Protecting migrants is a key issue raised by local authorities in the context of the pandemic. This includes finding ways to adapt communication on public health measures, ensuring access to right to health and food, coordinating actions with local associations and raise awareness on the urgency of the situation at different spheres of government. One of the last Learning Experiences organized by UCLG and the MC2CM project addressed many of these issues, highlighting the answers and difficulties experienced by local governments on this matter as well as the emergence of unprecedented logics of solidarity.
The Learning Experience on migration counted with the participation of several members of the MC2CM project and the UCLG-CSIPDHR such as Sfax or Sousse (Tunisia), as well as of local governments also committed to the local defense of human rights, such as Grenoble (France), Lampedusa (Italy) or Quito (Ecuador). The sharing the policies and initiatives put in place by local governments in this regard allowed to identify various entry points by which cities and regions are developing sound responses to the needs of migrants in the context of the pandemic: How to protect migrant residents in vulnerable situations, relating to health, food, housing or work, often linked to the issue of informality?
The city of Sfax shared during the sessions its cooperation experience with local associations and international partners to provide migrants with food baskets, solidarity funds or opening access to public healthcare for migrants. The cities of Grenoble, Al Hoceima and Rabat have found ways to provide emergency accommodation to migrants, notably through agreements with hotels or municipal facilities to guarantee everyone’s capacity to comply with quarantine measures in the most dignified conditions possible. Lampedusa also took this opportunity to raise awareness on the need to combat racism; showing that local authorities previously committed to the local protection of human rights already count with various policy tools able to prevent the rise of discrimination, such as social dialogue initiatives, communication resources or participation mechanisms.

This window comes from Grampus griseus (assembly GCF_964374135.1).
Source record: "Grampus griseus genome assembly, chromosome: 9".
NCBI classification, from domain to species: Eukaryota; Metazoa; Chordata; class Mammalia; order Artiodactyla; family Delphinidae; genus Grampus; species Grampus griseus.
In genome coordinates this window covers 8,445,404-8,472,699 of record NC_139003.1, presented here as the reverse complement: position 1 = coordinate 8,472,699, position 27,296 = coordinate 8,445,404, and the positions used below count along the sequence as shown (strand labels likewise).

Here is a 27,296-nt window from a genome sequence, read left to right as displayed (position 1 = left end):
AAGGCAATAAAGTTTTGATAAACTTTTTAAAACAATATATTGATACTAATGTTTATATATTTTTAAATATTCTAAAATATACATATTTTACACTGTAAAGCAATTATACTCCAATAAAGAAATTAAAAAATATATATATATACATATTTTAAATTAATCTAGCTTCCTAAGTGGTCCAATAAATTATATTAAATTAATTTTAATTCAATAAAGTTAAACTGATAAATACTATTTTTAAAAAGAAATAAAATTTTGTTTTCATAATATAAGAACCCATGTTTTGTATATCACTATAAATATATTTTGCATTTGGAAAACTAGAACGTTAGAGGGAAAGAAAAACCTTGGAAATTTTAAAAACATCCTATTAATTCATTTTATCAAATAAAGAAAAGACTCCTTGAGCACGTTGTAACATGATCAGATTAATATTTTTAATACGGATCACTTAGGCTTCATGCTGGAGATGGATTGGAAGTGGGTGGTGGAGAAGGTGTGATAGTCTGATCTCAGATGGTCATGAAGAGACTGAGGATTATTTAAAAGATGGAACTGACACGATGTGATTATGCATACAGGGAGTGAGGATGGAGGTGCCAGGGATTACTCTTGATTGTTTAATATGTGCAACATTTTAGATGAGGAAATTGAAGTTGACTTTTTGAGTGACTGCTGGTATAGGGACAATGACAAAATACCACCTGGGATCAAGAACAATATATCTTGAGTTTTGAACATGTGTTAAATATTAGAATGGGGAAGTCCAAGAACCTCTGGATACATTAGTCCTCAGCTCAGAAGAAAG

In this sense, the mayor of Grenoble, Mr. Eric Piolle, recalled the need for migrants to feel that they belong to the local community and are included in the logics of social solidarity emerging in these times of pandemic. Local governments have also addressed barriers to communication and access information by migrants, to gain their trust and to count with adequate data on their situations to provide effective responses in this regard. In many cases, coordination between different local authorities but also with the State has shown to be a key factor in the success of the responses provided.
Finally, and as the city councilor of Quito, Ms. Gissela Chalá, recalled, the COVID-19 crisis “shows the value of public services and the importance of strengthening the institutionalization of migration and human rights policy”, thus emphasizing the need to go beyond the notion of solidarity linked to the emergency and promote the institutionalization of these different experiences through a rights-based approach. The mayor of Al Hoceima and president of UCLG, Mohamed Boudra, called on local governments to use this crisis as a lever for developing a renewed approach to social inclusion based on solidarity and rights. The importance of advocacy at national and international level as well as networking among local communities was widely supported by participants. All of these initiatives were seen as essential to ensuring both the success of quarantine measures and ensuring that cities remain spaces of opportunity, inclusive and participation.
The session also opened a lively discussion with international partners such as UN Habitat and the ICMPD centre, as well as with civil society organizations such as the Greek Council of Refugees; whose representative, Mr.Spyros Oikonomous, called on participants to “see how people organize themselves at the community level to cope with the impact of COVID-19, sometimes as a response to the lack of assistance from public authorities; but also to listen to what they have to say and include them in the discussions and policy development”, thus emphasizing the importance of dialogue between civil society and local authorities to overcome this crisis together through collective action.